The X Windows System

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Before we dive into the details of working with the video display in Ubuntu, it helps to get a little background on how Linux generally handles video. If you run the Ubuntu server, or if you run your Ubuntu workstation in text mode, there’s not much involved for Ubuntu to interact with the video card and monitor. By default Ubuntu can use just about any video card and monitor in text mode to display 25 lines of 80-column text. This feature is built into the Ubuntu Linux software so that it can directly send text to the monitor at all times.

However, when you use the graphical mode on your workstation, things are a bit different. Instead of directly sending text to the monitor, Ubuntu must be able to draw lines, shade colors, and manipulate images. To do that, Ubuntu makes use of a special type of software called X Windows to interface with the video card and monitor.



What Is X Windows?
Two basic elements control the video environment on your workstation:
• The PC video card
• The monitor

The Ubuntu operating system must interact with the video card in your PC to produce the graphical images for your desktop to appear and to run graphical applications. The video card controls how to draw the images on the monitor display, what colors are available to use, what size of display area you can use, and at what speed the system can draw the images.

The video card must be able to interact with the monitor to display the images sent by Ubuntu. There’s wide choice of monitors available these days, with a wide variety of features, from standard old-style, picture-tube monitors to modern flat-screen plasma monitors. The combination of the video card features and monitor features determines the graphics capabilities of your workstation. Ubuntu needs to know how to use and exploit these features to produce the best possible graphics for the desktop and applications. Given the wide variety of video cards and monitors available, it would be difficult for the GNOME desktop developers to have to code the features found in GNOME for every possible video card and monitor environment available. Instead, the X Windows software helps do that.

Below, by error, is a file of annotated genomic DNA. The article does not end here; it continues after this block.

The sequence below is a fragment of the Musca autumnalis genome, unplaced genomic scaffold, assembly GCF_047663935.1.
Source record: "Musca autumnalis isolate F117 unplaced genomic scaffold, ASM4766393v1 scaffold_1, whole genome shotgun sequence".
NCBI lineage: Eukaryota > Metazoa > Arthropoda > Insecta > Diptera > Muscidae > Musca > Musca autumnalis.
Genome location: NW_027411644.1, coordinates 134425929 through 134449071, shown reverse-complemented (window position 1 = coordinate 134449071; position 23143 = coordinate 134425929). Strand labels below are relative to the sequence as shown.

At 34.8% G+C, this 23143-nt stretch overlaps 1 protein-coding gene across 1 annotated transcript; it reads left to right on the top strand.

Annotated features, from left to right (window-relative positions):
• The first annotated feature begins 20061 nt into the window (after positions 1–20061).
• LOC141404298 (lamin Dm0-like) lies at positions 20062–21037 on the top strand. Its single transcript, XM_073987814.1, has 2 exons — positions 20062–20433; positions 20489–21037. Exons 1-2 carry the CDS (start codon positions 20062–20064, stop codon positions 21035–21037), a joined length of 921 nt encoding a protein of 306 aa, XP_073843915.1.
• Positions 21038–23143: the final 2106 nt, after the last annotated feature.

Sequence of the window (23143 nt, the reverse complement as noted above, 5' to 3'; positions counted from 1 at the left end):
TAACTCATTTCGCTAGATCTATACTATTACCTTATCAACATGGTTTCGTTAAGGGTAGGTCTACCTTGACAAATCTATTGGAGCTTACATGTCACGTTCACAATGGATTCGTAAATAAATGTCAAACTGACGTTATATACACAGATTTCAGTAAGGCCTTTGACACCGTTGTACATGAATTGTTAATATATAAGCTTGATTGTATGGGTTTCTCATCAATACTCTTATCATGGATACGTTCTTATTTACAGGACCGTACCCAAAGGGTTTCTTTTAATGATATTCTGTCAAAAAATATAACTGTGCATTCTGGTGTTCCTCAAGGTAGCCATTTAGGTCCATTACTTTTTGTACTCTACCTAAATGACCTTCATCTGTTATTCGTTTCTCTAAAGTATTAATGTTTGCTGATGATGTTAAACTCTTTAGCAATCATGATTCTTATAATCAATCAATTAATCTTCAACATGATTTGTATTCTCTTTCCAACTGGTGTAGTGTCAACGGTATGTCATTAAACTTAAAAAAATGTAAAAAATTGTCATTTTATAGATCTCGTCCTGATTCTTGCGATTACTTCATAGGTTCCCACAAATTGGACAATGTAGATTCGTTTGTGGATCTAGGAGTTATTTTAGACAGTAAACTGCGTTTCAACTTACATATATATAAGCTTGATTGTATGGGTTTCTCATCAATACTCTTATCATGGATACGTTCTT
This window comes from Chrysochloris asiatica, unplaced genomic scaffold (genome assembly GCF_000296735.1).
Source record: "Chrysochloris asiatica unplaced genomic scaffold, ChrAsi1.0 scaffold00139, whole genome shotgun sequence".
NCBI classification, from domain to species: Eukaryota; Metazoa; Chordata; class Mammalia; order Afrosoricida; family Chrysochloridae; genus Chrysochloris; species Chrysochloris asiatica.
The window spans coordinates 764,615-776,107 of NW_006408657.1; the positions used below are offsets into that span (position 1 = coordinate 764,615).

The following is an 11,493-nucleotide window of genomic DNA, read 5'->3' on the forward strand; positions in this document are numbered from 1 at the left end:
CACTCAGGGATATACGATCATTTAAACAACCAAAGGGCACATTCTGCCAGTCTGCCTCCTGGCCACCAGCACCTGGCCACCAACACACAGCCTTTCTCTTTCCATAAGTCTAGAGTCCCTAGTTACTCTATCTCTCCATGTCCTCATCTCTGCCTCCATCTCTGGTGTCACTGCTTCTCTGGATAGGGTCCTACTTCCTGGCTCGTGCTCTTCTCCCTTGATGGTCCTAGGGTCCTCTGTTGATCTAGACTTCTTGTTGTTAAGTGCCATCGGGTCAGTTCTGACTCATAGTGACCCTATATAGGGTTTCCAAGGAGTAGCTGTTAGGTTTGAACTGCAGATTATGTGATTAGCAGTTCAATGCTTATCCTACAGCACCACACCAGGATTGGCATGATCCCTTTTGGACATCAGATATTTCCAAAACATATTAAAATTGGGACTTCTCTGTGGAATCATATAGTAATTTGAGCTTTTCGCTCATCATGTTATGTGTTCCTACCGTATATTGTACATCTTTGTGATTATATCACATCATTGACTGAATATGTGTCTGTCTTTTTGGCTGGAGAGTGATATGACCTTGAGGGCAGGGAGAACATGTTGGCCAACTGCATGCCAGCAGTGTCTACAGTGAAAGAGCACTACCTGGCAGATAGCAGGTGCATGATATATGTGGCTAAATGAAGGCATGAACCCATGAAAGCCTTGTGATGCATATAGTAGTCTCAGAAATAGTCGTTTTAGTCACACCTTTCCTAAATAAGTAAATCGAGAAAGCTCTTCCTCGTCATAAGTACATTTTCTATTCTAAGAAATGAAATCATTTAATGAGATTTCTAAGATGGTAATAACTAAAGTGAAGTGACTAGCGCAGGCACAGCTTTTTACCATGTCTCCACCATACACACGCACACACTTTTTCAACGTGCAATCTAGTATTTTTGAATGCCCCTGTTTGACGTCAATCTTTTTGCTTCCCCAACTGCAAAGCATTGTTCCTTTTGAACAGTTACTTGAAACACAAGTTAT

The X Windows software operates as an intermediary between the Ubuntu system and the input and output devices connected to the workstation. It’s responsible for controlling the graphical environment so that GNOME doesn’t have to support different types of video cards and monitors. Instead, the X Windows software handles all of that, and the GNOME software has to interact with just the X Windows software to display images on any type of video card and monitor combination.

Besides dealing with the video card and monitor, X Windows also handles any input devices attached to the workstation, such as the keyboard and mouse. It’s the main clearinghouse for all interaction for the desktop environment.

Because the X Windows software handles all of the input and output functions for the Ubuntu workstation, it’s important to ensure that the X Windows software is working properly. It must know the type of input and output devices it’s communicating with so that you can interact with your desktop.

The X Windows software is actually a specification of how to interact in a client/server methodology, serving the input and output devices to Ubuntu applications. Two popular X Windows implementations are currently available in the Linux world.

Source of Information : Wiley Ubuntu Linux Secrets

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